Once again, we have credits over live action footage - a minority practice in 1947, but apparently gaining some favor.
When I describe my 1947 project to people, I'm hard pressed to name many films likely to be familiar. 1947 was a remarkably unnotably year for the film canon. Out of the Past (Jacques Tourneur, RKO) is a major exception. As James Naremore notes, the film actually has a style quite distinctive: "Interestingly, Musuraca's work involves no night-for-night scenes, no distorting lenses, no extreme deep-focus compositions, no 'choker' close-ups, and very few radical angles - in other words, it manifests almost none of the traits that Place and Peterson claim are essential to the visual atmosphere of film noir." (More than Night 175).
His claim seems to be corroborated for the film's unusual abundance of fill. Hollywood style of the 30s might wash out facial features in selective moments, but here new and often unreal effects appear.
Mind you, in the first still, the lighting is premised on gender asymmetry. Yet it violates the portraiture conventions for achieving this symmetry (cf. Patrick Keating's "From The Portrait to the Close-Up" Cinema Journal).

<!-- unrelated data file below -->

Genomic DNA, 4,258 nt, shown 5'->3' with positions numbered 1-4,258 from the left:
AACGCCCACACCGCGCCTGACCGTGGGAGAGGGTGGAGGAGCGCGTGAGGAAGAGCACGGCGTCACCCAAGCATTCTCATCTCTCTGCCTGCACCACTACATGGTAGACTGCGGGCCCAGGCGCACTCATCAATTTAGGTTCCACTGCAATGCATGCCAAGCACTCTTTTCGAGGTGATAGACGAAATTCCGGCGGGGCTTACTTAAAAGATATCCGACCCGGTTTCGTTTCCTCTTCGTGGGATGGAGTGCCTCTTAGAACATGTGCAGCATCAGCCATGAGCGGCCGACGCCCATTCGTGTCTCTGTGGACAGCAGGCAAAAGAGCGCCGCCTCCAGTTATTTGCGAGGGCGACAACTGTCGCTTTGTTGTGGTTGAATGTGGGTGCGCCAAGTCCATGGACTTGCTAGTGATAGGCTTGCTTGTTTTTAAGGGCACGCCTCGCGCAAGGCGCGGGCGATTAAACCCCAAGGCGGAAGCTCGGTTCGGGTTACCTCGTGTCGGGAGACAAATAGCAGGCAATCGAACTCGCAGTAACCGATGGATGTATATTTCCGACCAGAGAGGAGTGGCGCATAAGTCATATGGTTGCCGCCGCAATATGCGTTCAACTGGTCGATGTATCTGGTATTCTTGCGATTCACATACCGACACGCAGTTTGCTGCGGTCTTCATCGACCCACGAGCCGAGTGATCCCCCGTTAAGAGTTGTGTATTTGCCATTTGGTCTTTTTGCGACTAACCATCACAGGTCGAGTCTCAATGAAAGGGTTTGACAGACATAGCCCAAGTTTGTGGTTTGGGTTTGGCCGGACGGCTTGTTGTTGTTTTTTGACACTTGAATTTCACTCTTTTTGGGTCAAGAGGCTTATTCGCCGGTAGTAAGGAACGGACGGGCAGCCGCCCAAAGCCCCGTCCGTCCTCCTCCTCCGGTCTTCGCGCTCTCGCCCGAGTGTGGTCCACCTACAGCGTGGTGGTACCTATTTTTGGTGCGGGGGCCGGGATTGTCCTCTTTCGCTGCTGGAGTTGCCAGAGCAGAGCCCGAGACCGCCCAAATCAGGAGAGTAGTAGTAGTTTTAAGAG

And, yet, Naremore's choice of film seems likely because it ranks high in the noir canon: its flashack structure, its femme fatale, its corruption-under-the-surface-of-perfection theme, its Mexico-as-other motif, its romanticism. And some of its cinematography/lighting practices seem influential or at least indicative of trends to follow, namely, harsh low-lighting, innovative use of practicals, and low angles.
The opening of The Naked City, for instance, seems remarkably resonant of the discovery-of-the-body scene in Out of the Past.
Finally, Naremore writes that 1947 was the height of "noir" - "During that year, it was estimated that only 12 percent of U.S. films were photographed in color." Hopefully I will be able to do more than estimate! Moreover, the project has helped me contextualize noir - it's less significant to the film industry of the late 40s than the disproportionate amount of scholarship and criticism would suggest and yet Naremore's right: "noir" films seems to outnumber those of other genres. At least so far in my viewing.
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